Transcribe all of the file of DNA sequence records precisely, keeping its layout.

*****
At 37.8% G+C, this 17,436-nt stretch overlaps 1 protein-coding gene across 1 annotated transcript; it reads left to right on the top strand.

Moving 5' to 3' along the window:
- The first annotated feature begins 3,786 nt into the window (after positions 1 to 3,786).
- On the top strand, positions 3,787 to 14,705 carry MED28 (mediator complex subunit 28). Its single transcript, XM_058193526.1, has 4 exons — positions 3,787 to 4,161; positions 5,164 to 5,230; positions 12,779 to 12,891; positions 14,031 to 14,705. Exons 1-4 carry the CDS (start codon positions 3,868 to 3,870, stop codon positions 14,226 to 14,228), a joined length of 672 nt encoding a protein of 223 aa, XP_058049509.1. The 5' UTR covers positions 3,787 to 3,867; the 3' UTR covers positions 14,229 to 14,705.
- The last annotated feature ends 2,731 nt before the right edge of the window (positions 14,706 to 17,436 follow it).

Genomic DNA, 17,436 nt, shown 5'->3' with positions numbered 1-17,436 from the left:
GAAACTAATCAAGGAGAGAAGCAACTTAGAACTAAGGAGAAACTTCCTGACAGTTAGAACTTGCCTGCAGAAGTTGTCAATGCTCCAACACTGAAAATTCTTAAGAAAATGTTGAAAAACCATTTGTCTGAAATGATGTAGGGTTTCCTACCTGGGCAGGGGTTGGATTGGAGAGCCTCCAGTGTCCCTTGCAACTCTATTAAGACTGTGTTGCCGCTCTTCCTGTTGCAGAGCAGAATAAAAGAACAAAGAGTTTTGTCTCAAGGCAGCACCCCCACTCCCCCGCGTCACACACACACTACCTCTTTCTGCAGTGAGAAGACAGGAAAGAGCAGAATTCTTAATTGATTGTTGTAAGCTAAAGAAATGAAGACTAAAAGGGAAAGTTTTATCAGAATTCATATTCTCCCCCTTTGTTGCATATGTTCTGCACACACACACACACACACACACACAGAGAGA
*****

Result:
At 37.8% G+C, this 17,436-nt stretch overlaps 1 protein-coding gene across 1 annotated transcript; it reads left to right on the top strand.

Moving 5' to 3' along the window:
- The first annotated feature begins 3,786 nt into the window (after positions 1 to 3,786).
- On the top strand, positions 3,787 to 14,705 carry MED28 (mediator complex subunit 28). Its single transcript, XM_058193526.1, has 4 exons — positions 3,787 to 4,161; positions 5,164 to 5,230; positions 12,779 to 12,891; positions 14,031 to 14,705. Exons 1-4 carry the CDS (start codon positions 3,868 to 3,870, stop codon positions 14,226 to 14,228), a joined length of 672 nt encoding a protein of 223 aa, XP_058049509.1. The 5' UTR covers positions 3,787 to 3,867; the 3' UTR covers positions 14,229 to 14,705.
- The last annotated feature ends 2,731 nt before the right edge of the window (positions 14,706 to 17,436 follow it).

Genomic DNA, 17,436 nt, shown 5'->3' with positions numbered 1-17,436 from the left:
GAAACTAATCAAGGAGAGAAGCAACTTAGAACTAAGGAGAAACTTCCTGACAGTTAGAACTTGCCTGCAGAAGTTGTCAATGCTCCAACACTGAAAATTCTTAAGAAAATGTTGAAAAACCATTTGTCTGAAATGATGTAGGGTTTCCTACCTGGGCAGGGGTTGGATTGGAGAGCCTCCAGTGTCCCTTGCAACTCTATTAAGACTGTGTTGCCGCTCTTCCTGTTGCAGAGCAGAATAAAAGAACAAAGAGTTTTGTCTCAAGGCAGCACCCCCACTCCCCCGCGTCACACACACACTACCTCTTTCTGCAGTGAGAAGACAGGAAAGAGCAGAATTCTTAATTGATTGTTGTAAGCTAAAGAAATGAAGACTAAAAGGGAAAGTTTTATCAGAATTCATATTCTCCCCCTTTGTTGCATATGTTCTGCACACACACACACACACACACACACAGAGAGA